Whatever your reasons, there are many scenarios where upgrading or replacing your hardware will solve a host of issues and deliver real return on your investment if you can plan how you will get past the challenges. So, knowing what you are looking to achieve when upgrading your legacy equipment, and building a strong business case around these aims is the best place to start.

Things to consider when upgrading old ICT equipment

Creating a strategy and a timeline for your upgrade programme will help to identify many of the issues you are looking to fix, so you can determine the best way of addressing them. Prioritising the quick wins will not only deliver the best results in the short-term but will also build the foundations you need on which to create solutions to some of the longer-term issues your organisation has.

Your plan will also need to include the more difficult replacements, as these need more time to plan and execute. If not scheduled, these could end up with no priority, no budget and no one looking at how to get past the roadblocks. Shopping around is also vital, in terms of both cost and in accessing products which address your issues better.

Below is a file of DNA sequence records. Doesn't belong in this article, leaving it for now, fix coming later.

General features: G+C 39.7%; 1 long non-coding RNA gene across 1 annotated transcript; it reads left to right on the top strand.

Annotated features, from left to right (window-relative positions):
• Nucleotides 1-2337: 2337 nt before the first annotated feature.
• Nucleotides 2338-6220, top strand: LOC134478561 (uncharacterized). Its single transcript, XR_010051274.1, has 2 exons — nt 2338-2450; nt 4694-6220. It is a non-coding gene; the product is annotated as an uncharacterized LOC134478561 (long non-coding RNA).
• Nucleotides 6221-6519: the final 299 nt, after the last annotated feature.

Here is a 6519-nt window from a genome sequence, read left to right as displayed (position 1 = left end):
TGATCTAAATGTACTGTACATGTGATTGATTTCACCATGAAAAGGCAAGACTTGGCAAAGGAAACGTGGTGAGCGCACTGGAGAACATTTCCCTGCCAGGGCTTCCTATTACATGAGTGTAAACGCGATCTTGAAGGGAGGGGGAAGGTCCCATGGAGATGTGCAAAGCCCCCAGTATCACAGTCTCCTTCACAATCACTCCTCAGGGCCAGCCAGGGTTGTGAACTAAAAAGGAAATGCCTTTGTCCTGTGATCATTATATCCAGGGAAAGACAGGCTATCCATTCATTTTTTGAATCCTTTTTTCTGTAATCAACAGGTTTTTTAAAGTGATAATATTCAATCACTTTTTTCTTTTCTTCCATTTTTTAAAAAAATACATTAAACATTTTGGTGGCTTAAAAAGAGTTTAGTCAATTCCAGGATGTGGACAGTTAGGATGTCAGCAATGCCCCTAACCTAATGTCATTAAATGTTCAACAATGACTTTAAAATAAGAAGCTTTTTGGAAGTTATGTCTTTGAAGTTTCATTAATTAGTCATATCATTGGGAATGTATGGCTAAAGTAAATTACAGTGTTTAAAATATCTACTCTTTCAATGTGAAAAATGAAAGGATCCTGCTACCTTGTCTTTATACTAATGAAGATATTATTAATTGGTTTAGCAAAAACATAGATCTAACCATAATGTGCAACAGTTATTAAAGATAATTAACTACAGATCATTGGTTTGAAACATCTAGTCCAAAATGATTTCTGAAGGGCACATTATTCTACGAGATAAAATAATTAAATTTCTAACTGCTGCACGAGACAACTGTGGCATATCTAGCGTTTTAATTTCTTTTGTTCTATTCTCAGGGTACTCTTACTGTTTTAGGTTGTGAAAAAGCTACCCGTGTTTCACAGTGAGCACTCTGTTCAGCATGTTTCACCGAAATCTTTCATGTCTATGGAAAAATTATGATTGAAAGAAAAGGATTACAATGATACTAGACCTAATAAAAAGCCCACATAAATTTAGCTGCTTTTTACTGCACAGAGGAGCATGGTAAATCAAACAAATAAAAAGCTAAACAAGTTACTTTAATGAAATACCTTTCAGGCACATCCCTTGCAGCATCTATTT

However, many organisations will go with the same vendor, rather than shopping around, simply because they have a long-term relationship or ‘have always done it this way’. This is the wrong approach. Whenever you are looking to invest in new technology, you should always identify what features and functionality you need before selecting a solution, rather than replacing like-for-like.

Legacy vendors tend to be more expensive than new wave vendors, and don’t always offer a better product or better support.
It’s also essential to get the right balance between ‘sweating’ your assets to maximise the value of your investment and replacing them when necessary to ease your compliance burden. Appropriate end of life planning is required to prevent a build-up of legacy hardware that becomes commercially impossible to replace.